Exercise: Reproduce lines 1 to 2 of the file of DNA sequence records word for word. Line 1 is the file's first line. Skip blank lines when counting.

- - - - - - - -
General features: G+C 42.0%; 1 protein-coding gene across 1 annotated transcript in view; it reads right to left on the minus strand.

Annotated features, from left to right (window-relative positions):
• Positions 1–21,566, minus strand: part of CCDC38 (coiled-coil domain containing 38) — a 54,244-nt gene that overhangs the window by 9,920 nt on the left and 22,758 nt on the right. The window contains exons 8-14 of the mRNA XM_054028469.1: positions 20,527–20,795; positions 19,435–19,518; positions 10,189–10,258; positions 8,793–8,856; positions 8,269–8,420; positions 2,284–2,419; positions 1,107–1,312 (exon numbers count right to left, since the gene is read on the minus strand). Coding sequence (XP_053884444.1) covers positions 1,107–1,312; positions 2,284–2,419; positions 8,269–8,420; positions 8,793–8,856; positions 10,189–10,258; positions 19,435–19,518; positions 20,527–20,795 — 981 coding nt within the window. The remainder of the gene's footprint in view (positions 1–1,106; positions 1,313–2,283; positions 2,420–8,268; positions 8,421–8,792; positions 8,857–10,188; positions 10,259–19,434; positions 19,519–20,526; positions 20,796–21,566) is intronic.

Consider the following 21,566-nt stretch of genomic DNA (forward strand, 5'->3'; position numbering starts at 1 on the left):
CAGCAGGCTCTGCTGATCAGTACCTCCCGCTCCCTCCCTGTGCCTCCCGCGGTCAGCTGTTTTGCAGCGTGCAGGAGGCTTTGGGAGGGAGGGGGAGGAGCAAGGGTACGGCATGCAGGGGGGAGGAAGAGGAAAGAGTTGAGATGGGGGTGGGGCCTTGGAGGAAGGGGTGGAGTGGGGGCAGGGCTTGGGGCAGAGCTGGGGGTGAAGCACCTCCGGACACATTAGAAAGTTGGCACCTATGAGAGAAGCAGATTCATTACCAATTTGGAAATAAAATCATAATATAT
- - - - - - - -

General features: G+C 42.0%; 1 protein-coding gene across 1 annotated transcript in view; it reads right to left on the minus strand.

Annotated features, from left to right (window-relative positions):